Cashless welfare transfers and Australia’s First Nations: redemptive or repressive violence?

Research output: Contribution to journalArticlepeer-review


The Australian Federal Government claims that the Cashless DebitCard (CDC) is a necessary‘support’that generates positiveoutcomes. Despite contrary evidence revealed throughindependent research and problems with the scheme alsoapparent in government-commissioned research, the dominantpolitical narrative accompanying the CDC remains intractable. TheCDC has been characterised by elites as helpful‘practical love’forthose in need of government income support. However, many ofthose with lived experience of the CDC report that the schemeimposes difficulties with basic bill payment, undermines soundfinancial management, and stigmatises cardholders. The majorityof Aboriginal and Torres Strait Islander organisations who havegone on the public record strongly condemn the scheme in itscompulsory iteration, as do prominent First Nations Senators.Taking these issues into consideration, this article examineswhether the CDC is best characterised as‘redemptive’or‘repressive violence’. In doing so, it reflects on colonialconceptions of‘care’, which are deeply paternalistic, andcontrasts this with an approach that promotes self-determinationand autonomy. This analysis is situated in the context ofneoliberal marketisation of welfare state practices, where heavyhanded regulatory frameworks have proven lucrative for industryinterests.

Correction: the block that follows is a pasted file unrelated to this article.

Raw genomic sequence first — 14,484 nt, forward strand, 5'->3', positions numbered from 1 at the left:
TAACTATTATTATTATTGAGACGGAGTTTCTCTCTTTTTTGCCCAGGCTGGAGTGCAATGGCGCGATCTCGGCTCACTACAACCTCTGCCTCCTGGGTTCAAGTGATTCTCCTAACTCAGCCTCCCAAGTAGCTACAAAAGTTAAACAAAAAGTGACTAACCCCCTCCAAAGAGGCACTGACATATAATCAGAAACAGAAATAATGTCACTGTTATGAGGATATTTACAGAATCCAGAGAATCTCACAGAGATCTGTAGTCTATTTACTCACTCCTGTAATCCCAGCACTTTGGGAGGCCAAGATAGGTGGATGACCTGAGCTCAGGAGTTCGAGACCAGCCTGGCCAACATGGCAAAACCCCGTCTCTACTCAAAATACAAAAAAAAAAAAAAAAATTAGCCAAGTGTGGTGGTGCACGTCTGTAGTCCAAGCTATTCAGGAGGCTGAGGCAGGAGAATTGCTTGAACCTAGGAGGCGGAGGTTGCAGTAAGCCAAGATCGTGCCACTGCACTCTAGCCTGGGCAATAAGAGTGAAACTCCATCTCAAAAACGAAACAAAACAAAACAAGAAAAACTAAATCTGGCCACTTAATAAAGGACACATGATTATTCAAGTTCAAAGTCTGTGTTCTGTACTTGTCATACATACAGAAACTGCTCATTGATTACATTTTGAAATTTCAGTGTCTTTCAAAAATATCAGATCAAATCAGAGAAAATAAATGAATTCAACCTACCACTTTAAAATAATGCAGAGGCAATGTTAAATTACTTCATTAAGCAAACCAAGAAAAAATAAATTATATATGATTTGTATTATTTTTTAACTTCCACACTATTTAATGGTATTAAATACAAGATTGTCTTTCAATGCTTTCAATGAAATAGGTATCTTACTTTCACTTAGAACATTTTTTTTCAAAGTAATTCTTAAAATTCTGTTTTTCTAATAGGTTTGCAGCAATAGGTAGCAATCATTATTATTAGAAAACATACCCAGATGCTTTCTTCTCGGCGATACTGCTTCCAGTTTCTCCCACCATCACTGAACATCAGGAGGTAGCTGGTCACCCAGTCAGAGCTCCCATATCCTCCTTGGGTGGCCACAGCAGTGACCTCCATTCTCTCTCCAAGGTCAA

Original languageEnglish
Pages (from-to)597-620
Number of pages24
JournalGriffith Law Review
Issue number4
Publication statusPublished - 2021
Externally publishedYes


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